MI weekly selection #375

Ridges on moon may indicate tectonic activity

Scientists who studied temperature data from a NASA orbiter say ridges on the moon may be evidence of recent tectonic activity. “From this paper, it appears that the moon may still be creaking and cracking — potentially in the present day — and we can see the evidence on these ridges,” said study co-author Peter Schultz.

Space

X-rays of 16th-century armor show brass-making methods

X-rays of chain mail armor from the English warship Mary Rose, which was sunk in a battle with France in 1545 and recovered in 1982, show how advanced brass production was for the time. “This knowledge can inform the conservation strategies employed when treating such materials from a marine environment,” researchers wrote.

Ars Technica

Shock waves from asteroid may have caused 1908 blast

A 1908 explosion over the Podkamennaya Tunguska River in a remote part of Siberia may have been caused by shock waves from an iron asteroid that passed through the atmosphere before heading back into space. The explosion, which devastated 202,343 hectares of forest and is considered the biggest impact event in recorded history despite the lack of a crater, may have occurred when iron in the asteroid rapidly turned to gas, researchers say.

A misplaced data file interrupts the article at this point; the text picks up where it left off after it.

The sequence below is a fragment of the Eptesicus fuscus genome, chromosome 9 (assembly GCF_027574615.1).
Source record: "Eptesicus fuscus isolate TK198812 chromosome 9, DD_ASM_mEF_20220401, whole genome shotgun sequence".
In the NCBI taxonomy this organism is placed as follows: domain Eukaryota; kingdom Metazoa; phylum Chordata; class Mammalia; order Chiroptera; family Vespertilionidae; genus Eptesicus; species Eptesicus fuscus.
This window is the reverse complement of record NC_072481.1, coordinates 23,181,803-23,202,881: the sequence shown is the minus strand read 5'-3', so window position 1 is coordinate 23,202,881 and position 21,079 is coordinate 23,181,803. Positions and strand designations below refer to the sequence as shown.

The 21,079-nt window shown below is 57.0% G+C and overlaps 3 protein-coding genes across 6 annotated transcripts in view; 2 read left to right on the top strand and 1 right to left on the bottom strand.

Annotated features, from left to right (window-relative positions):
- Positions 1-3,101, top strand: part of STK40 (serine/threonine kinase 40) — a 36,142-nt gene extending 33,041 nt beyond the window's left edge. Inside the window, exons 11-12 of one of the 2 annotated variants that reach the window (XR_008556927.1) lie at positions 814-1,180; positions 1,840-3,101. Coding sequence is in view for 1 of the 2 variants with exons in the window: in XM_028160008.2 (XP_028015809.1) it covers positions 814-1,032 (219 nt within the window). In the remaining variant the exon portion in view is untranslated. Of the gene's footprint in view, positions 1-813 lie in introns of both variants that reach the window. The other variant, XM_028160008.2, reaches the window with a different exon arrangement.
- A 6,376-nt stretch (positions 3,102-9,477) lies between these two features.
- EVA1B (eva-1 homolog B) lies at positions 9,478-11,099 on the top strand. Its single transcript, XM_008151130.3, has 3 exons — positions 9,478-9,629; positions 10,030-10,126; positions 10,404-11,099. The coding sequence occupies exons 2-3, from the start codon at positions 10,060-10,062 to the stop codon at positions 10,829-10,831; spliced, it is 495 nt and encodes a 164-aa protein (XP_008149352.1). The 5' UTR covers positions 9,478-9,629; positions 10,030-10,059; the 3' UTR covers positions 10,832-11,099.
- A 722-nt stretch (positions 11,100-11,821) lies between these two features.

Newsweek

Satellite images map ice loss in Greenland, Antarctica

Scientists used images from NASA’s ICESat-2 satellite to map ice loss in Greenland and Antarctica between 2003 and 2019. The melting, which included an average ice loss of 200 gigatons per year in Greenland and 118 gigatons per year in Antarctica, caused a 14-millimeter increase in sea level during the 16-year period.

LiveScience

AI predicting, diagnosing Alzheimer’s

An artificial intelligence algorithm combining brain MRI scans along with cognitive test, age and gender data enabled accurate prediction of Alzheimer’s disease risk, as well as yielded slightly better performance in diagnosing Alzheimer’s, compared with neurologists.

Axis

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